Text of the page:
This film feels like actress Sarah Polley saw The Notebook and said to herself, "I could make a better movie than that." And that's what she did. Based on an Alice Munro short story, this follows an elderly man, Grant (Gordon Pinsent), whose wife, Fiona (Julie Christie) is suffering from Alzheimer's. He realizes that he cannot care for her alone, so they decide together that she must enter a nursing home. The establishment they choose has a policy that new residents cannot have visitors for a whole month (it helps both the patients and the staff cope with the change). When Gordon is finally allowed to visit, he finds his wife has forgotten him and has become involved emotionally with another man (Michael Murphy). It sounds heartbreaking, and it is, but the film isn't a tragedy. It's a love story, one of the most beautiful I've seen in a long while. It's incredibly observant about human life, and it mostly remains very subtle. Sarah Polley is, if you don't recognize the name, the girl from Atom Egoyan's films The Sweet Hereafter and Exotica. Now 28, she directs with more confidence than any of the directors nominated for Best Picture this past year. She stumbles a few times, especially early on when establishing Christie's disease, but never fatally. The acting is probably the main draw. If you're a Christie fan, don't miss this. However, Gordon Pinsent does the real heavy lifting. He's a mostly unknown character actor (a lot of television, stage, and, if you see the film it won't surprise you, voice acting), but for this he deserves to be remembered for a very long time. What a fantastic performance he gives. Also great are Olympia Dukakis (as Murphy's wife) and Kristen Thomson (as a nurse sympathetic to Grant's pain). As an Altman fanatic, I love Micheal Murphy. Unfortunately he is given almost nothing to do. Too bad this was released too early for the Academy Awards. Christie could have easily gotten in as the aging legend, and at the very least it would have gotten more people to go see it. If you can't catch it now, keep an eye out for the DVD.
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Stop the PRESSES!!
slooo127 June 2007
Warning: Spoilers
First things first: Thank you Fresh Air and Terry Gross for having Sarah Polley on a while back. Without that I would have never heard of this wonderful film.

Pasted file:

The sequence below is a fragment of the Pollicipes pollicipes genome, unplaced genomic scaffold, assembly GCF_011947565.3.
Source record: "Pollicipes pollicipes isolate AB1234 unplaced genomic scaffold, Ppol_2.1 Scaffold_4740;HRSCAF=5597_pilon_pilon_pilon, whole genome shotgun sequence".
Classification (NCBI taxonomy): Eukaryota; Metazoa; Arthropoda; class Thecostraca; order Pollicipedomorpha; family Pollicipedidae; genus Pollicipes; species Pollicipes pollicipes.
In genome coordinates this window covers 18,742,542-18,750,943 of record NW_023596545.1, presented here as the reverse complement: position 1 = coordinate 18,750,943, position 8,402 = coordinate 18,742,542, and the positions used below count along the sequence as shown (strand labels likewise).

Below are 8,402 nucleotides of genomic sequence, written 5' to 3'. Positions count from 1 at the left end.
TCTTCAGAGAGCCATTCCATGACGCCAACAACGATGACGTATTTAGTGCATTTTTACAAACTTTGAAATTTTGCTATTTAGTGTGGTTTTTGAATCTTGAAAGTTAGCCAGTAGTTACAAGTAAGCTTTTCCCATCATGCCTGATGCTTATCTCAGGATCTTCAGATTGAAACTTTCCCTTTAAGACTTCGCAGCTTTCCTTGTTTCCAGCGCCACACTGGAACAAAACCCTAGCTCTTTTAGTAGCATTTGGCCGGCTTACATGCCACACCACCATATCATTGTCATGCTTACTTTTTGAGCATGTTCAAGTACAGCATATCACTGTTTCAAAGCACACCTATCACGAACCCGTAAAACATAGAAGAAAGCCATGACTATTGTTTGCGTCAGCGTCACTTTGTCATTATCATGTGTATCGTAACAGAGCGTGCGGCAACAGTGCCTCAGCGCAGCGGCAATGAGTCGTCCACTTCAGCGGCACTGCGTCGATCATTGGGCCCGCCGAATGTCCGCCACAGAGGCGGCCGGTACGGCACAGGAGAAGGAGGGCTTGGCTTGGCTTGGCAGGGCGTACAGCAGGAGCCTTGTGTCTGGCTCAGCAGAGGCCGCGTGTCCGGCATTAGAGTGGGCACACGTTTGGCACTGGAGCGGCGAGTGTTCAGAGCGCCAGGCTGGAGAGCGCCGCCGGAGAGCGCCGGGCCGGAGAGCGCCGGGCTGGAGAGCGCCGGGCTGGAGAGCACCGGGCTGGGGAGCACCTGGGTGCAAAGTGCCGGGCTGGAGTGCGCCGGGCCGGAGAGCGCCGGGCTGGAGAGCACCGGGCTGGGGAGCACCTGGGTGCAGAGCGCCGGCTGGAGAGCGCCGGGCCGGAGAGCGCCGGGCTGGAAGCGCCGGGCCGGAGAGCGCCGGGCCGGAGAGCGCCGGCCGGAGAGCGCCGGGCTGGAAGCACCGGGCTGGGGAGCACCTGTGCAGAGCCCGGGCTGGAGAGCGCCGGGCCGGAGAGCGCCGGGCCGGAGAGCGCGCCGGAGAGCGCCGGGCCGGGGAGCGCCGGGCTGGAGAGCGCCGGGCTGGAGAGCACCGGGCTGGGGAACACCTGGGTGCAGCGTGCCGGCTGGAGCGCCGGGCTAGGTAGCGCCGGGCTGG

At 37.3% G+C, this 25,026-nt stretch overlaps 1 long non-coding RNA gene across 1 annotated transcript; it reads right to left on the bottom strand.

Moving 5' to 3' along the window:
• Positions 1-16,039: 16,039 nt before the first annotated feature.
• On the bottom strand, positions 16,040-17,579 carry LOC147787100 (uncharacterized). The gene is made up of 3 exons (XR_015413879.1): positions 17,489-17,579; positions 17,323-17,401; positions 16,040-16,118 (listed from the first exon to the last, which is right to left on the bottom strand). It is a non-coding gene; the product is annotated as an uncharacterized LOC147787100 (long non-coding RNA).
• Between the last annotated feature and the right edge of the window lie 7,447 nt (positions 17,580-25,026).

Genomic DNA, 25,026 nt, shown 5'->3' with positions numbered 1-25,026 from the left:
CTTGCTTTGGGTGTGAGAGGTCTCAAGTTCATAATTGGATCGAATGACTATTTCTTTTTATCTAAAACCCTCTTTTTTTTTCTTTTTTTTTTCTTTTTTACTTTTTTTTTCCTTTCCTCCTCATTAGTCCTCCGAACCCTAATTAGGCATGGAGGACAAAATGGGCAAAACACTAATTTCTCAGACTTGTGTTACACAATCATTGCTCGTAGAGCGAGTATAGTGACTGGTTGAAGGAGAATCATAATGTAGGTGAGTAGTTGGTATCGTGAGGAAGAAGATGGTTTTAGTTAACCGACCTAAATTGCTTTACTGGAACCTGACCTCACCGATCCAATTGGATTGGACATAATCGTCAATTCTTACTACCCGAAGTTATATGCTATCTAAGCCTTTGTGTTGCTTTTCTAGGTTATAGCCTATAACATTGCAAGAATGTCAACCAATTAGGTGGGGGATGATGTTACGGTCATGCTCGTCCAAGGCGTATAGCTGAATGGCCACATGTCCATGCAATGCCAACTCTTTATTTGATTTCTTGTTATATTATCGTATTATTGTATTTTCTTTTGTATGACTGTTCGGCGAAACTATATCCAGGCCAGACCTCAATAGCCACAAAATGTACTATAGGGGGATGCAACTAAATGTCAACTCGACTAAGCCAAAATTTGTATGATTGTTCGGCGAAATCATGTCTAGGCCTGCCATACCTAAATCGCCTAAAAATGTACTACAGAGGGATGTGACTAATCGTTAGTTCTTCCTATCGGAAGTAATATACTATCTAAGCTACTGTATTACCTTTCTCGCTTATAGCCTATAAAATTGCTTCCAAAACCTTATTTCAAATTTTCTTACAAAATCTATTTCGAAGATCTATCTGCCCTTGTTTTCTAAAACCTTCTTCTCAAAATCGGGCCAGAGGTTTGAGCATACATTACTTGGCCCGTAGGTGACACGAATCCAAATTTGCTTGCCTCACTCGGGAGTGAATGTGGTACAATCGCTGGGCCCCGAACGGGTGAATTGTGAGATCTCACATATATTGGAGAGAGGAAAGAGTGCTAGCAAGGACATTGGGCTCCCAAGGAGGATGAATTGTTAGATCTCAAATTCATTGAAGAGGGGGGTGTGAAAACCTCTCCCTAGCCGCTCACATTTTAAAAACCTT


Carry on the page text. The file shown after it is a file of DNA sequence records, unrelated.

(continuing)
During that interview Ms. Polley indicated Julie Christie had disclosed she has memory issues. So this role was sort of an ironic choice.

Ms. Christie, who is so beautiful here that it the poor actress who plays her as a younger woman pales by comparison, is the consummate actor. After you get over how amazing she looks, you soon forget this and sink into the part of Fiona. She's so much wiser and grounded than her husband (played with depth and clarity by Gordon Pinsent). So as her mind begins to go, she is the one who steelingly pushes for her hospitalization.

And while the outline of the plot can sound like a made-for-Lifetime movie, this is one of those movies that literally leaves you with your heart in your hand. It doesn't hand you the 'moral' and the final scene, which devastates without being obnoxious, reminds all of us that this disease is so insidious.

I lost several caregivers to this disease.

I remember sitting with my Aunt Nod and watching as her perception of me rotated between being myself to being her grandson to being her son to being my long dead grandfather and then my biological father then back to me again. After nearly an hour of this I told her goodbye and her son and I went outside. It was heartbreaking. Twice she referred to me as being dead (a belief based on my being taken away from her care when I was a child). That was the last time I saw her. She entered a home the next week and died not long after.

So this film affected me a bit more than some. But my best friend, whom I've never seen cry, was so affected by the simple message of love and loss that he actually started crying after the film was over.

I'm sure there are going to be some who dig their heals in and complain about this or that. But while this isn't perfection, it is an amazing movie.

Ms. Christie (who abhors celebrity and the commodification of talent) had better get our one of her vintage gowns out of storage, because she's gonna be at the Oscars this coming year.
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Not a better dramatic introduction to the challenges of Alzheimer's
jdesando11 May 2007
Forget 66year old Julie Christie's Breck Hair and young woman figure; ignore her still luminous blue eyes and creamy, so-what creased face. The real star here is Alzheimer's Disease, the thief slowly stealing the heart from a 44 year marriage. Christie's Fiona must go to a nursing home before her disease "progresses." Gordon Pinsent's former college professor Grant reluctantly lets her go.

It's not exactly One Flew Over the Cuckoo's Nest in there, but romance does evolve, such as Fiona's with Michael Murphy's Aubrey (art nouveau's Beardsley I'd guess as the artistic allusion). What's a husband to do? In the best Bergman tradition, young director/actress Sarah Polley moves the plot and camera slowly, peppering it with nuanced twists that satisfy our dramatic interests but leave plenty of room for the meaning-of–life philosophies.

Polley and her source, Alice Munro, succeeds with the thesis that adults need to be given freedom to be who they are at the place they are in their lives. Life for Fiona begins again with tending to Aubrey while Grant stews thinking she may be paying him back for his affairs with students. Maybe so, but Christie's acting is so good (Oscar –worthy) that she clearly seems to be in the thrall of Alzheimer's yet lucid enough to remember those indiscretions. Such is the mercurial nature of the disease that long-term memory may linger while-short term is a victim.